Liver Steatosis is Prevalent in Lean People With HIV and Associated With Exposure to Antiretroviral Treatment - A Cross-sectional Study

Louise E. Van Eekeren, Nadira Vadaq, Wilhelm A.J.W. Vos, Marc J.T. Blaauw, Albert L. Groenendijk, Jan Van Lunzen, Janneke E. Stalenhoef, Marvin A.H. Berrevoets, Annelies Verbon, Gert Weijers, Mihai G. Netea, André J.A.M. Van Der Ven, Quirijn De Mast, Leo A.B. Joosten, Eric T.T.L. Tjwa*

*Corresponding author for this work

Research output: Contribution to journalArticleAcademicpeer-review

Abstract

Background: Steatotic liver disease is suggested to have a higher prevalence and severity in people with HIV (PHIV), including in those with a normal body mass index (BMI). In this study, we used data from the 2000HIV cohort to (1) assess the prevalence of liver steatosis and fibrosis in lean versus overweight/obese PHIV and (2) assess associations in these subgroups between steatosis and fibrosis with traditional risk factors and HIV-specific characteristics. Methods: The 2000HIV study cohort comprises 1895 virally suppressed PHIV that were included between 2019 and 2021 in 4 HIV treatment centers in the Netherlands. The majority (58.5%) underwent vibration-controlled transient elastography for the assessment of liver steatosis and fibrosis. The prevalence of steatosis (controlled attenuation parameter ≥263 dB/m) and fibrosis (liver stiffness measurement ≥7.0 kPa) was estimated. Multiple factors including HIV characteristics and antiretroviral drugs were tested in a logistic regression model for association with steatosis and fibrosis. Analyses were performed separately for lean (Asian descent: BMI < 23 kg/m2, other descent: BMI < 25 kg/m2) and overweight/obese (other BMI) participants. Results: Of 1050 PHIV including 505 lean and 545 overweight/obese PHIV, liver steatosis was observed in 37.7% of the overall study population, 19.7% of lean, and 54% of overweight/obese PHIV, whereas fibrosis was observed in 9.0% of the overall study population, 5.9% of lean, and 12.0% of overweight/obese PHIV. All associations with fibrosis and most associations with steatosis concerned metabolic factors such as type 2 diabetes mellitus (overall population: adjusted odds ratio [aOR] for steatosis: 2.3 [1.21-4.4], P =. 011; aOR for fibrosis: 3.7 [1.82-7.53], P <. 001). Furthermore, in lean PLHIV, liver steatosis was associated with CD4 and CD8 counts at enrollment, dual therapy, and history of treatment with raltegravir (aOR: 3.6 [1.53-8.47], P =. 003), stavudine (aOR: 3.73 [1.69-8.2], P =. 001), and indinavir (aOR: 3.86 [1.59-9.37], P =. 003). These associations were not observed in overweight/obese PHIV. Conclusions: Liver steatosis was highly prevalent, affecting approximately one-fifth of lean PHIV and half of overweight/obese PHIV. Fibrosis was observed in a minority. Both steatosis and fibrosis were associated with traditional metabolic risk factors. In addition, (prior) exposure to specific antiretroviral drugs was associated liver steatosis in lean, but not in overweight/obese PHIV. Implementing increased screening protocols could enhance the identification of steatotic liver disease in lean PHIV.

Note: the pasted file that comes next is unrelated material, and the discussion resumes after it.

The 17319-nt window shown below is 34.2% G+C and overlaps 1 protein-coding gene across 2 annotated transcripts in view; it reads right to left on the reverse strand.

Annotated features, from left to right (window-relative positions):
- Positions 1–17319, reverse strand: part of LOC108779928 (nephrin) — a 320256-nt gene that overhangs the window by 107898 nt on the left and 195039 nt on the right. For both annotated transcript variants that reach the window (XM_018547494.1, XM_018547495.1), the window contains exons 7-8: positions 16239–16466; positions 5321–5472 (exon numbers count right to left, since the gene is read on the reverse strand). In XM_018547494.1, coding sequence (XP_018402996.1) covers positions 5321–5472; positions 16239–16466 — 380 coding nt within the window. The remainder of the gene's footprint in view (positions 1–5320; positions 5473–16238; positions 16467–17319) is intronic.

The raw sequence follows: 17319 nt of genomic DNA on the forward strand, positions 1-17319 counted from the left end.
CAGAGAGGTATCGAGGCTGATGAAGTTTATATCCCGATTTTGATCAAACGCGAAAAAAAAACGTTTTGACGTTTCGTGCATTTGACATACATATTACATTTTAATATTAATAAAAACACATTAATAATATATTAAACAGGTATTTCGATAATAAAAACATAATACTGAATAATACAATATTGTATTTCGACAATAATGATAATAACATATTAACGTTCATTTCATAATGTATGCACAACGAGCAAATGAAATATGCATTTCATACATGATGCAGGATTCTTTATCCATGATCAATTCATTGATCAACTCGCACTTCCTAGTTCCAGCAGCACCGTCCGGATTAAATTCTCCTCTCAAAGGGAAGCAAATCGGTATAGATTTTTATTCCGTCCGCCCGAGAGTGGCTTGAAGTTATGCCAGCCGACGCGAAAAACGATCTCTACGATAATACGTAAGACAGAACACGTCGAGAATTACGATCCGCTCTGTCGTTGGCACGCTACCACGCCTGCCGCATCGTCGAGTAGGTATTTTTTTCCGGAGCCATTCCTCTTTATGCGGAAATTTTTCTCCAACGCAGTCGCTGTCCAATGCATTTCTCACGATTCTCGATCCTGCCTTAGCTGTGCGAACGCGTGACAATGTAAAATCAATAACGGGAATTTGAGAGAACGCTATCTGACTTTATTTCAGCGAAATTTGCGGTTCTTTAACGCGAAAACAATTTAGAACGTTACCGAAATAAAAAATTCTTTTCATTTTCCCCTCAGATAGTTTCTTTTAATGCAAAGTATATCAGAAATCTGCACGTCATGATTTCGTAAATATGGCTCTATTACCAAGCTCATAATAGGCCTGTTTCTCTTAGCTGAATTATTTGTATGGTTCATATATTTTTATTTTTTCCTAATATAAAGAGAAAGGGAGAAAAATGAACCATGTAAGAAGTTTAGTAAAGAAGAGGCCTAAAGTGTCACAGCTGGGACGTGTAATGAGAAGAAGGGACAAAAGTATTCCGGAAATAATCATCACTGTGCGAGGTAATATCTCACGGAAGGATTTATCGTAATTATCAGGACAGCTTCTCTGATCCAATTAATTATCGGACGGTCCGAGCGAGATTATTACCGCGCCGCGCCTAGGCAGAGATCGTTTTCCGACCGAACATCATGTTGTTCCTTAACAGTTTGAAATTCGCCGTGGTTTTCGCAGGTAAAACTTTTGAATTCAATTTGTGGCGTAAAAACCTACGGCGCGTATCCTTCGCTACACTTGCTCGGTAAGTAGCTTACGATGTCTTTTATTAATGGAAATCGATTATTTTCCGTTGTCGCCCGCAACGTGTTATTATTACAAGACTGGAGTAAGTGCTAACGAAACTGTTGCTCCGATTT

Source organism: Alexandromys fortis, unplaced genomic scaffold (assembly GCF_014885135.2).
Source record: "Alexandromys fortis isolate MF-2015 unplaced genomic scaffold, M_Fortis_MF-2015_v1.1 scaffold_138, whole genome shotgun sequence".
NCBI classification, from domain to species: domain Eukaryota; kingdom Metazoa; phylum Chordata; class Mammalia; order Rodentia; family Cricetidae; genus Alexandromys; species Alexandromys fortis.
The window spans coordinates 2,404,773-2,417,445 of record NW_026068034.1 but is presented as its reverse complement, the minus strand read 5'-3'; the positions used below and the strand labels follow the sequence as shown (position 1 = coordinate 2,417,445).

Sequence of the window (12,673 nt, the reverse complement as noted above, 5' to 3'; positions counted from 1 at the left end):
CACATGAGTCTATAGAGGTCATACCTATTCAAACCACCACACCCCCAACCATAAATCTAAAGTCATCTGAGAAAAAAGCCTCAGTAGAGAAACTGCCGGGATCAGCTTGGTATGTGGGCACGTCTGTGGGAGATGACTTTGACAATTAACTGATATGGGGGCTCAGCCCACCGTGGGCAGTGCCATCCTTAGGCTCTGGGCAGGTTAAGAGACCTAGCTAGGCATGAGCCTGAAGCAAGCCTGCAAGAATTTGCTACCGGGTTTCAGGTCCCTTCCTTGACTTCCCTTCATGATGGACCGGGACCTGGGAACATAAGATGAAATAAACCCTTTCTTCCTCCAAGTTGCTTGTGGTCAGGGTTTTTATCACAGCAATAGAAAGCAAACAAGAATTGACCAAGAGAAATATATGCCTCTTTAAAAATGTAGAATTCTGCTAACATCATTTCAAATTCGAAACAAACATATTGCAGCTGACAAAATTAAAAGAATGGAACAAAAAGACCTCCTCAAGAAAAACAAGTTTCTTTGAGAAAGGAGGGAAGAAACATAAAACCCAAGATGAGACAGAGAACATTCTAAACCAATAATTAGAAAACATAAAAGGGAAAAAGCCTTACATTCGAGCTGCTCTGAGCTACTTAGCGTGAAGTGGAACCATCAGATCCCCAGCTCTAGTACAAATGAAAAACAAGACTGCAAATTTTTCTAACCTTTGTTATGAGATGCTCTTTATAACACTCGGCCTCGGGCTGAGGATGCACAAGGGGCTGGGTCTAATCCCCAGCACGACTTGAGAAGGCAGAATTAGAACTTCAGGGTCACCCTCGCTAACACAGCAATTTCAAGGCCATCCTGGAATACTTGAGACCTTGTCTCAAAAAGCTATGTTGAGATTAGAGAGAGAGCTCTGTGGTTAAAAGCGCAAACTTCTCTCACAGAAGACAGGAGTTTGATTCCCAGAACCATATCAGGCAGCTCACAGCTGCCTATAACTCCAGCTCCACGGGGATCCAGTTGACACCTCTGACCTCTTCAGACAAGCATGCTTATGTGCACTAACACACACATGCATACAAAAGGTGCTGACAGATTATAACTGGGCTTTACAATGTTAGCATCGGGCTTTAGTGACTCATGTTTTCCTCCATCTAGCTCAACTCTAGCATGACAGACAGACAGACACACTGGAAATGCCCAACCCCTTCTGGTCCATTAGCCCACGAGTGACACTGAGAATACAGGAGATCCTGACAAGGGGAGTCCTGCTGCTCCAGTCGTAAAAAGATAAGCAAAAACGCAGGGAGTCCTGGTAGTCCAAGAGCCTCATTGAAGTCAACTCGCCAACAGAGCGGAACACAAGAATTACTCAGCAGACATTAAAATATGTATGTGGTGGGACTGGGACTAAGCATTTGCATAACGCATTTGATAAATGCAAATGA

Original languageEnglish
Article numberofae266
JournalOpen Forum Infectious Diseases
Volume11
Issue number6
DOIs
Publication statusPublished - 1 Jun 2024

Bibliographical note

Publisher Copyright:
© 2024 The Author(s). Published by Oxford University Press on behalf of Infectious Diseases Society of America.

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